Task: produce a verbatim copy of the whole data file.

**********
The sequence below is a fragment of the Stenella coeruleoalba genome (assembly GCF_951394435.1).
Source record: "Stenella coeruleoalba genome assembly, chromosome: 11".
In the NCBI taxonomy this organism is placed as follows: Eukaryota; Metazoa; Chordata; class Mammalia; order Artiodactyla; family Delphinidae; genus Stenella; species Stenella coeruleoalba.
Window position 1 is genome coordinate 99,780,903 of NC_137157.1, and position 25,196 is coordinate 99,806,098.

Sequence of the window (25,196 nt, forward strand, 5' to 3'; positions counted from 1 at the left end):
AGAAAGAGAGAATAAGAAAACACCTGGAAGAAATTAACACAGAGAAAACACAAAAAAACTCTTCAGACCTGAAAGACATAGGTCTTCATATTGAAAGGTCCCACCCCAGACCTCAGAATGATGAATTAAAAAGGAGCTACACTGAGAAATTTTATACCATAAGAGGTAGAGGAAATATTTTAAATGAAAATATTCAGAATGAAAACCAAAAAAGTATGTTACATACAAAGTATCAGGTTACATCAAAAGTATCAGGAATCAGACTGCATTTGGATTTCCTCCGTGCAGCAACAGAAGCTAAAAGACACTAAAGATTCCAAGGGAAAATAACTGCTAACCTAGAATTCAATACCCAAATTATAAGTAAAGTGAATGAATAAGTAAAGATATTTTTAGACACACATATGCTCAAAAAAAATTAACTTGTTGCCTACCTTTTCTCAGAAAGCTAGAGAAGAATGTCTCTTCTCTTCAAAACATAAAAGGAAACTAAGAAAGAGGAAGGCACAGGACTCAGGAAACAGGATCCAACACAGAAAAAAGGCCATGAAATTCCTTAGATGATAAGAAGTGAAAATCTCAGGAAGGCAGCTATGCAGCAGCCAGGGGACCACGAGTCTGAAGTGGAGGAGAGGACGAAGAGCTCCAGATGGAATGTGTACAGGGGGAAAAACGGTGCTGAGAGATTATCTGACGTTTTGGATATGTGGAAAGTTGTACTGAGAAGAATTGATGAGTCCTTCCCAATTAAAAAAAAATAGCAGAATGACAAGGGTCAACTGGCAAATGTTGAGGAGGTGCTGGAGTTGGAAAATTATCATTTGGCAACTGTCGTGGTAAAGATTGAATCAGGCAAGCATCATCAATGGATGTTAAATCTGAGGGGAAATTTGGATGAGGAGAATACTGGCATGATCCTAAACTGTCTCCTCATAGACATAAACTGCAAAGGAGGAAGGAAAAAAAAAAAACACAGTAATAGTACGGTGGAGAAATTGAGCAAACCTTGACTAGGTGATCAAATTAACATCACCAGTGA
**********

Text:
The sequence below is a fragment of the Stenella coeruleoalba genome (assembly GCF_951394435.1).
Source record: "Stenella coeruleoalba genome assembly, chromosome: 11".
In the NCBI taxonomy this organism is placed as follows: Eukaryota; Metazoa; Chordata; class Mammalia; order Artiodactyla; family Delphinidae; genus Stenella; species Stenella coeruleoalba.
Window position 1 is genome coordinate 99,780,903 of NC_137157.1, and position 25,196 is coordinate 99,806,098.

Sequence of the window (25,196 nt, forward strand, 5' to 3'; positions counted from 1 at the left end):
AGAAAGAGAGAATAAGAAAACACCTGGAAGAAATTAACACAGAGAAAACACAAAAAAACTCTTCAGACCTGAAAGACATAGGTCTTCATATTGAAAGGTCCCACCCCAGACCTCAGAATGATGAATTAAAAAGGAGCTACACTGAGAAATTTTATACCATAAGAGGTAGAGGAAATATTTTAAATGAAAATATTCAGAATGAAAACCAAAAAAGTATGTTACATACAAAGTATCAGGTTACATCAAAAGTATCAGGAATCAGACTGCATTTGGATTTCCTCCGTGCAGCAACAGAAGCTAAAAGACACTAAAGATTCCAAGGGAAAATAACTGCTAACCTAGAATTCAATACCCAAATTATAAGTAAAGTGAATGAATAAGTAAAGATATTTTTAGACACACATATGCTCAAAAAAAATTAACTTGTTGCCTACCTTTTCTCAGAAAGCTAGAGAAGAATGTCTCTTCTCTTCAAAACATAAAAGGAAACTAAGAAAGAGGAAGGCACAGGACTCAGGAAACAGGATCCAACACAGAAAAAAGGCCATGAAATTCCTTAGATGATAAGAAGTGAAAATCTCAGGAAGGCAGCTATGCAGCAGCCAGGGGACCACGAGTCTGAAGTGGAGGAGAGGACGAAGAGCTCCAGATGGAATGTGTACAGGGGGAAAAACGGTGCTGAGAGATTATCTGACGTTTTGGATATGTGGAAAGTTGTACTGAGAAGAATTGATGAGTCCTTCCCAATTAAAAAAAAATAGCAGAATGACAAGGGTCAACTGGCAAATGTTGAGGAGGTGCTGGAGTTGGAAAATTATCATTTGGCAACTGTCGTGGTAAAGATTGAATCAGGCAAGCATCATCAATGGATGTTAAATCTGAGGGGAAATTTGGATGAGGAGAATACTGGCATGATCCTAAACTGTCTCCTCATAGACATAAACTGCAAAGGAGGAAGGAAAAAAAAAAAACACAGTAATAGTACGGTGGAGAAATTGAGCAAACCTTGACTAGGTGATCAAATTAACATCACCAGTGA